When the first question before this "how much" question is, "What was your last salary?" then do you actually believe that you'll get anywhere near what you think you should be making. For starters, this years crop of new freshly graduated employees will have a larger entry level salary offer than the one anyone in the say late 90's or just the turn of the century. So automatically there's a salary discrepancy there. Alhough this issue is always there regardless of when you enter the work force out of school...this one question always gets asked. Why? do they really care other than financially what you made or are making at your last or present post?....No, there's always a scale of increment and they base it of your last salary. Fair? I don't think so, why should it be only professional sports where you can have these ridiculous salary jumps percentage wise. You could be the greatest player in your sport but should your overall compensation exceed the building you'll be playing in? --- How should you reply to this "what's your salary?" question and not sound "money hungry" to the HR person? -- This is another way of them trying to gauge around the fact that you may have anwered "open or willing to negotiate" to their how much do you want question. This part of the process is a self serving aspect in that unless you're that clueless, the position is Not a volunteer position and that compensation is expected in order to do the job. For even if you love what you one ever made a living on the sheer "love" of what they do. After all when asked that "how much are you looking for?' question, don't you just ever feel like just once saying.......what are you offering or give a salary figure so "sports like" and still be able to negotiate with the company. Unfortunately we cannot and thus must be always be subjected to "salary discrimination" and live with the ridiculously low cost of living adjustment increases.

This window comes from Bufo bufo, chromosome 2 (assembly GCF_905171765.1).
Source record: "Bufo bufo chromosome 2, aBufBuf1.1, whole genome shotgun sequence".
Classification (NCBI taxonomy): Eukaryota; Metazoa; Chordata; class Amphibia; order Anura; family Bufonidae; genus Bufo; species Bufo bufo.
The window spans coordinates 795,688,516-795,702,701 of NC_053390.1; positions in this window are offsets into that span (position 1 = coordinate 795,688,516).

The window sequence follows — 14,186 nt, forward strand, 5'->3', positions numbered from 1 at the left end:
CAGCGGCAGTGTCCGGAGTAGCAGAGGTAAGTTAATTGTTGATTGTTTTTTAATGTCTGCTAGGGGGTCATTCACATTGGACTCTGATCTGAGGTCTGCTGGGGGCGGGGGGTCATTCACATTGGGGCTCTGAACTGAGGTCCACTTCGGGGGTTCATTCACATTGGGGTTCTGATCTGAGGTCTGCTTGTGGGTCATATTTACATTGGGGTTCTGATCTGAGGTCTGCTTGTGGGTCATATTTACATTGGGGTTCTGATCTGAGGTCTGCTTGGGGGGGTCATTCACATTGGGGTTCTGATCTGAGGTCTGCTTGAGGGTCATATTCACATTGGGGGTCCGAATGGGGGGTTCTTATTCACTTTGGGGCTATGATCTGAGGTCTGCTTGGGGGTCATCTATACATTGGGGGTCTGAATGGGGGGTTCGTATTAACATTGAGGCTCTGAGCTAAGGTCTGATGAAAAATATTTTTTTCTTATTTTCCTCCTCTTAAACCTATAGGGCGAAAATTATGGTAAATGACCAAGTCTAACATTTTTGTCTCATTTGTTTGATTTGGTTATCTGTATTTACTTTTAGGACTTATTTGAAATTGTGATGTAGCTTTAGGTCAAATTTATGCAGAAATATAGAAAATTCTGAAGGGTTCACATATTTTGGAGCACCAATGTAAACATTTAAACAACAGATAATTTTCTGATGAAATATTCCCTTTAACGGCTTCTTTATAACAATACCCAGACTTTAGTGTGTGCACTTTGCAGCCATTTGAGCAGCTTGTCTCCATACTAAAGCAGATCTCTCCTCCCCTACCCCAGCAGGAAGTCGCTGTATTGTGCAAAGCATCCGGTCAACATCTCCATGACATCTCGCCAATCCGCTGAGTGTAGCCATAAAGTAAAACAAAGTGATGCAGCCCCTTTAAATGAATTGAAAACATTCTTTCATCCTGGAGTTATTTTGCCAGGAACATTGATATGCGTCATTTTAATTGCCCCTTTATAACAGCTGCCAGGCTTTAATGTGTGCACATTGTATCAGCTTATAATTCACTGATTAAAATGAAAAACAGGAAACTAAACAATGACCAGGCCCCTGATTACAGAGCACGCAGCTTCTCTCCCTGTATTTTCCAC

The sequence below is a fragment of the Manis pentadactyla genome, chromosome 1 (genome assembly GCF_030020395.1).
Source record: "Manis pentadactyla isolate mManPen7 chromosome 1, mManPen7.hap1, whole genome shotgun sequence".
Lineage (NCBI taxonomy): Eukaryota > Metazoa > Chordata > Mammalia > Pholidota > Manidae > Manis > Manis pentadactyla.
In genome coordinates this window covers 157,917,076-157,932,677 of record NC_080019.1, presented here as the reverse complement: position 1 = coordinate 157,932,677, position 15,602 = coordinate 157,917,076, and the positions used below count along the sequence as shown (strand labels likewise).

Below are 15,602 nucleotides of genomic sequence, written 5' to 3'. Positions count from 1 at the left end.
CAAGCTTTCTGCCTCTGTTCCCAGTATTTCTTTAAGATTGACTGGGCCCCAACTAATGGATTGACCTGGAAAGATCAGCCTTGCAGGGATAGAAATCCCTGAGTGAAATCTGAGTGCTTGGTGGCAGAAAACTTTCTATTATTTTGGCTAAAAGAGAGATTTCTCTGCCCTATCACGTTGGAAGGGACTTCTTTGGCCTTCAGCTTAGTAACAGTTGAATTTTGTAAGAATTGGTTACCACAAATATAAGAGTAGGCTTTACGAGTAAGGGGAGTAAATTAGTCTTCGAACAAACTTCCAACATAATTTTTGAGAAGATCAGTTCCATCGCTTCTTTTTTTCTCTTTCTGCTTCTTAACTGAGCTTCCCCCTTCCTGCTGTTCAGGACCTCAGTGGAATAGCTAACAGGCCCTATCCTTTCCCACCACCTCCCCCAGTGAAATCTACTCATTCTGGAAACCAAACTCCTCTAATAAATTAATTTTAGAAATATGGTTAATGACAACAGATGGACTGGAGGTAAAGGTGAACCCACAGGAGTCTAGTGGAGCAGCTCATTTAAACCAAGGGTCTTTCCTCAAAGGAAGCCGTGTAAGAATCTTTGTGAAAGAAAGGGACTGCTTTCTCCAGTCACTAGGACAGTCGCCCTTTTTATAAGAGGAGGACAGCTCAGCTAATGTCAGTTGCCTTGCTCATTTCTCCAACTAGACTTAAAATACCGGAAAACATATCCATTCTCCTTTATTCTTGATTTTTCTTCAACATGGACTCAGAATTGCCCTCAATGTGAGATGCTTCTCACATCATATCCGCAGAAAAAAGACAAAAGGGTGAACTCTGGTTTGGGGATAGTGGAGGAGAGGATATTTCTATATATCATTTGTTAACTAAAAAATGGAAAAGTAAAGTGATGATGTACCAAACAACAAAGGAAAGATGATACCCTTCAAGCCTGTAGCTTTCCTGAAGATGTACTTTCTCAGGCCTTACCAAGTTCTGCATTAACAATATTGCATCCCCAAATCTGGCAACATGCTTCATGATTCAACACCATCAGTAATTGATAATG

July 12 2011 at 10:06 AM Report abuse rate up rate down Reply

"More than 5 yen a week and all the rice you can eat. Why? How much to you make?"

July 12 2011 at 9:10 AM Report abuse rate up rate down Reply